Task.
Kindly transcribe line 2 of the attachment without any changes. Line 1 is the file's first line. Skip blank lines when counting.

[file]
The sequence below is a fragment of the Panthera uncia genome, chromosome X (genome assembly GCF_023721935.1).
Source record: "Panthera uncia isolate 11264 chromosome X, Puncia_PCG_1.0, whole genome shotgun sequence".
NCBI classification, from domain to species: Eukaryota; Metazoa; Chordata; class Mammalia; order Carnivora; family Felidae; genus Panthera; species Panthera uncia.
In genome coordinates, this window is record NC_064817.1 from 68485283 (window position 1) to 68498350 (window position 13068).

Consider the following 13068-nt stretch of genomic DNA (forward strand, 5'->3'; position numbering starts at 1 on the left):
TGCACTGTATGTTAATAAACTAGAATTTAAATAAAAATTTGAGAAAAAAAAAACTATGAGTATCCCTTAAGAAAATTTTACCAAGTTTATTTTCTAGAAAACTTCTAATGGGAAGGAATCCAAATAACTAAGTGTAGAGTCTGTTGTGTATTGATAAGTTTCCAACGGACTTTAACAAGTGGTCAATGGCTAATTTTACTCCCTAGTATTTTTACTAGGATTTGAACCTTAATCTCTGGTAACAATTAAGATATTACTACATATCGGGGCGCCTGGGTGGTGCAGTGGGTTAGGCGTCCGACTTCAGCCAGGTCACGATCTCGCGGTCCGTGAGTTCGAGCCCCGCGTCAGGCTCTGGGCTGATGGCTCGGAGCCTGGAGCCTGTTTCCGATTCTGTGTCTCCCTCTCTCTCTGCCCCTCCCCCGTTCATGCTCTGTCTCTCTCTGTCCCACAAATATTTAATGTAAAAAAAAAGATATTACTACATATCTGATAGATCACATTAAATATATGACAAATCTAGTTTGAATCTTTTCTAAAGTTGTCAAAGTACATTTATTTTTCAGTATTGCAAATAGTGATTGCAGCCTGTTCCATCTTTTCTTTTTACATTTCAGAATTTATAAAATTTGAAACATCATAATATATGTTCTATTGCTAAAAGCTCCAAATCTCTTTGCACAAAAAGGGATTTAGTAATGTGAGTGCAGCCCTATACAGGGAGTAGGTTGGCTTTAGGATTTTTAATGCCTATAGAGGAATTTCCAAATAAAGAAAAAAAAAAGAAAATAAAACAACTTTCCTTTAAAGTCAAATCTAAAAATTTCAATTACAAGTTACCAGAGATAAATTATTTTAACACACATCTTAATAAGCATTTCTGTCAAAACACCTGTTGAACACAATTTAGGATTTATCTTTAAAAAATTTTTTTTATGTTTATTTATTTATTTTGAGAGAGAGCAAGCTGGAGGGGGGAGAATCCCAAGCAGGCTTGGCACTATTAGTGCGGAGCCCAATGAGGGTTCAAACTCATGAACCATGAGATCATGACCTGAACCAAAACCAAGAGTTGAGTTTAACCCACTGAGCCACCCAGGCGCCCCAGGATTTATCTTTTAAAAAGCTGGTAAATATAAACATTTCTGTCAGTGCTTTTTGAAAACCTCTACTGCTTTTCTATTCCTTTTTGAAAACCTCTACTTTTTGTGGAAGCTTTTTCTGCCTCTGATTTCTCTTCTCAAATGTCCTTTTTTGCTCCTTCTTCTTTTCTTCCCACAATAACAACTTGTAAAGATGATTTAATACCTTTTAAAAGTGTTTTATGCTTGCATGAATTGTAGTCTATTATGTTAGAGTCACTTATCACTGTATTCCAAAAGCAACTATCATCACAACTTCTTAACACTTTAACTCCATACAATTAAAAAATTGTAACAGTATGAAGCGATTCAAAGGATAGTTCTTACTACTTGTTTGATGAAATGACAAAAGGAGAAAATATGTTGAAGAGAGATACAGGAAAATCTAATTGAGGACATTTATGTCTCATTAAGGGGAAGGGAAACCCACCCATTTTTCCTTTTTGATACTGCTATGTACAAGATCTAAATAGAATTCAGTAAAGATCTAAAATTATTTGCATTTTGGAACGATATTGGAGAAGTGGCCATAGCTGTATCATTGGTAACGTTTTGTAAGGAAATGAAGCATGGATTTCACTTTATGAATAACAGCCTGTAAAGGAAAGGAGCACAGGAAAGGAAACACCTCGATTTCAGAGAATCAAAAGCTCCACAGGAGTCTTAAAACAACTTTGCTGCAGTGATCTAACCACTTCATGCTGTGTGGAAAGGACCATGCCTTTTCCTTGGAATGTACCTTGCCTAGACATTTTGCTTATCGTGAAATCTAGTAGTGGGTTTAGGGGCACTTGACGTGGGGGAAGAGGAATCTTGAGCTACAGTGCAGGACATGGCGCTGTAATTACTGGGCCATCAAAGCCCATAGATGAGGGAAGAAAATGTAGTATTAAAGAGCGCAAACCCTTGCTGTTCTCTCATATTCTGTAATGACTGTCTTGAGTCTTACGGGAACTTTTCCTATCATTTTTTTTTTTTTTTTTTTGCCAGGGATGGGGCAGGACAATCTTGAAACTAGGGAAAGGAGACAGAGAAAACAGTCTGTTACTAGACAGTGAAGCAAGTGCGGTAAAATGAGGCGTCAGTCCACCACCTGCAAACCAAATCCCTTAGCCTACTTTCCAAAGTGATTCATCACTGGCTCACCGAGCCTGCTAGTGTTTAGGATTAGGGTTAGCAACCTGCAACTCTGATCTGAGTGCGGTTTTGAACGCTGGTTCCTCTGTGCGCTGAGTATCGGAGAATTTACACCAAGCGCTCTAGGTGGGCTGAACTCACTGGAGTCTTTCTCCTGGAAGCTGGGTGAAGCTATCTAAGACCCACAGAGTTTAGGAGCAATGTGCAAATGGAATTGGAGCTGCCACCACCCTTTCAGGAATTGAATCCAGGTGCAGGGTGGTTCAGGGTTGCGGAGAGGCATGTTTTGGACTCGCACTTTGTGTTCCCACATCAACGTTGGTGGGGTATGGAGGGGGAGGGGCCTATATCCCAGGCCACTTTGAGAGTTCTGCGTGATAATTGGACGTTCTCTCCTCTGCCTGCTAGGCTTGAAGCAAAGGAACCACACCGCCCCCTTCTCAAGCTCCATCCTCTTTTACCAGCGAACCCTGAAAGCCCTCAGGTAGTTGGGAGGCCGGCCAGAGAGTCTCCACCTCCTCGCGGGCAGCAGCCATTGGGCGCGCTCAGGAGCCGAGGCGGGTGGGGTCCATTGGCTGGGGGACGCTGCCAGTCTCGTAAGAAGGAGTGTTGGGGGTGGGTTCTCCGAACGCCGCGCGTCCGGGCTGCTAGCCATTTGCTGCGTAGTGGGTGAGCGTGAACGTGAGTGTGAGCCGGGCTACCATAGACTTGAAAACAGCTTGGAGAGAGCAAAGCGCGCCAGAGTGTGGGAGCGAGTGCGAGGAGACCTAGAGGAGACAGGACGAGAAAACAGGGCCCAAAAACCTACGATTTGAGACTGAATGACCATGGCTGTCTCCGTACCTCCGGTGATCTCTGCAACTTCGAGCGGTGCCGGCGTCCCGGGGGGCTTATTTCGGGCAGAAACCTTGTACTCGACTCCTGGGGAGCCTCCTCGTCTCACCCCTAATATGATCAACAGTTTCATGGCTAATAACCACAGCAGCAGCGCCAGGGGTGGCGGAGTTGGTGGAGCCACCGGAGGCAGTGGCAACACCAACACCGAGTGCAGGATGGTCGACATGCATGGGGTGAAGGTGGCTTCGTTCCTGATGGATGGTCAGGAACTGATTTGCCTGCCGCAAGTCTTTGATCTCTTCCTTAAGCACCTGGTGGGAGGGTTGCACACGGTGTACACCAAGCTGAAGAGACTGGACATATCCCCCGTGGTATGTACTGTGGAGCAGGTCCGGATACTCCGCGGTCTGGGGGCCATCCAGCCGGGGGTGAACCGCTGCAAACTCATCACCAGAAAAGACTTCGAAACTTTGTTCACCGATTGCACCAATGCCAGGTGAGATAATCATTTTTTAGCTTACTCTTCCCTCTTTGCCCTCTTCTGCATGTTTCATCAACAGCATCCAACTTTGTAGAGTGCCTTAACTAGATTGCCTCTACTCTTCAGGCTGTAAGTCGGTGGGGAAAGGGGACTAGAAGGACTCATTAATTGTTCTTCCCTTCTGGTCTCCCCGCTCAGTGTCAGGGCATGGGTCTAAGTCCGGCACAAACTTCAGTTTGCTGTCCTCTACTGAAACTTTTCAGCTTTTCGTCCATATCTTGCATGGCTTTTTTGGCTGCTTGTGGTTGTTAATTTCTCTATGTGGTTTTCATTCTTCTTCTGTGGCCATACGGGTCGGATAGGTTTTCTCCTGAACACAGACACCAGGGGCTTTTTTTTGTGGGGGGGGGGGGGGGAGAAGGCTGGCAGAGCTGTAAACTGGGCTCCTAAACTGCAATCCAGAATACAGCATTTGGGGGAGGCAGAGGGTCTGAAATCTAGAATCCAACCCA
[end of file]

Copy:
Source record: "Panthera uncia isolate 11264 chromosome X, Puncia_PCG_1.0, whole genome shotgun sequence".